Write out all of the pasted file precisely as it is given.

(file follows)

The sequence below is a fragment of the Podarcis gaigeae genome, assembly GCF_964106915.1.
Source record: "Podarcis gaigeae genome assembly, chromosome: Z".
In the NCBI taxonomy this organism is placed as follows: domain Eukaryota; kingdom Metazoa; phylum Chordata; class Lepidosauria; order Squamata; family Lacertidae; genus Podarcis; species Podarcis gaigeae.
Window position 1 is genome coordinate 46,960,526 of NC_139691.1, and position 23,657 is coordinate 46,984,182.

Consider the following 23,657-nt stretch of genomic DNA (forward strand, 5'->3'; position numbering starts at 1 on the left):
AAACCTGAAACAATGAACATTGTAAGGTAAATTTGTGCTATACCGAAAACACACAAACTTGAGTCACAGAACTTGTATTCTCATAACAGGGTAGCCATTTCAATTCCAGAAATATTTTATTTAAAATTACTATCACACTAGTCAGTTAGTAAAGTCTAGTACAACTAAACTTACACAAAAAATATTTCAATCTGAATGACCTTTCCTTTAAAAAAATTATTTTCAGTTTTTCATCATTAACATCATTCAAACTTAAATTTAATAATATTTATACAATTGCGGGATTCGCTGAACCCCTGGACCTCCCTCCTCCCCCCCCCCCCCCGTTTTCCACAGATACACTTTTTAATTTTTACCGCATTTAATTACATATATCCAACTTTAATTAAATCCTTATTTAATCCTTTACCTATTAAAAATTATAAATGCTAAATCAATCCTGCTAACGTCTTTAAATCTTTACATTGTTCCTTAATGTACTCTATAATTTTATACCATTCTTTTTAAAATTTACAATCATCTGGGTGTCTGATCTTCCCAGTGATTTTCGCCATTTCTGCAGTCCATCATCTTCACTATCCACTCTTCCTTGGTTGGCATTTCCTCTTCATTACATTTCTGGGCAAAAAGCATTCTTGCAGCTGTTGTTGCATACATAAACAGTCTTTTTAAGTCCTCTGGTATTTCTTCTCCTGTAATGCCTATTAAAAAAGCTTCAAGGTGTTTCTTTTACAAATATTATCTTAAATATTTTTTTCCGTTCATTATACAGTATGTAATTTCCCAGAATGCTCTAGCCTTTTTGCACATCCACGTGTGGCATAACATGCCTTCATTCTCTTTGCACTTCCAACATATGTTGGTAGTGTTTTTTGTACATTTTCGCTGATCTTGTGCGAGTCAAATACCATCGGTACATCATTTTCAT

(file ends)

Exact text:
The sequence below is a fragment of the Podarcis gaigeae genome, assembly GCF_964106915.1.
Source record: "Podarcis gaigeae genome assembly, chromosome: Z".
In the NCBI taxonomy this organism is placed as follows: domain Eukaryota; kingdom Metazoa; phylum Chordata; class Lepidosauria; order Squamata; family Lacertidae; genus Podarcis; species Podarcis gaigeae.
Window position 1 is genome coordinate 46,960,526 of NC_139691.1, and position 23,657 is coordinate 46,984,182.

Consider the following 23,657-nt stretch of genomic DNA (forward strand, 5'->3'; position numbering starts at 1 on the left):
AAACCTGAAACAATGAACATTGTAAGGTAAATTTGTGCTATACCGAAAACACACAAACTTGAGTCACAGAACTTGTATTCTCATAACAGGGTAGCCATTTCAATTCCAGAAATATTTTATTTAAAATTACTATCACACTAGTCAGTTAGTAAAGTCTAGTACAACTAAACTTACACAAAAAATATTTCAATCTGAATGACCTTTCCTTTAAAAAAATTATTTTCAGTTTTTCATCATTAACATCATTCAAACTTAAATTTAATAATATTTATACAATTGCGGGATTCGCTGAACCCCTGGACCTCCCTCCTCCCCCCCCCCCCCCGTTTTCCACAGATACACTTTTTAATTTTTACCGCATTTAATTACATATATCCAACTTTAATTAAATCCTTATTTAATCCTTTACCTATTAAAAATTATAAATGCTAAATCAATCCTGCTAACGTCTTTAAATCTTTACATTGTTCCTTAATGTACTCTATAATTTTATACCATTCTTTTTAAAATTTACAATCATCTGGGTGTCTGATCTTCCCAGTGATTTTCGCCATTTCTGCAGTCCATCATCTTCACTATCCACTCTTCCTTGGTTGGCATTTCCTCTTCATTACATTTCTGGGCAAAAAGCATTCTTGCAGCTGTTGTTGCATACATAAACAGTCTTTTTAAGTCCTCTGGTATTTCTTCTCCTGTAATGCCTATTAAAAAAGCTTCAAGGTGTTTCTTTTACAAATATTATCTTAAATATTTTTTTCCGTTCATTATACAGTATGTAATTTCCCAGAATGCTCTAGCCTTTTTGCACATCCACGTGTGGCATAACATGCCTTCATTCTCTTTGCACTTCCAACATATGTTGGTAGTGTTTTTTGTACATTTTCGCTGATCTTGTGCGAGTCAAATACCATCGGTACATCATTTTCAT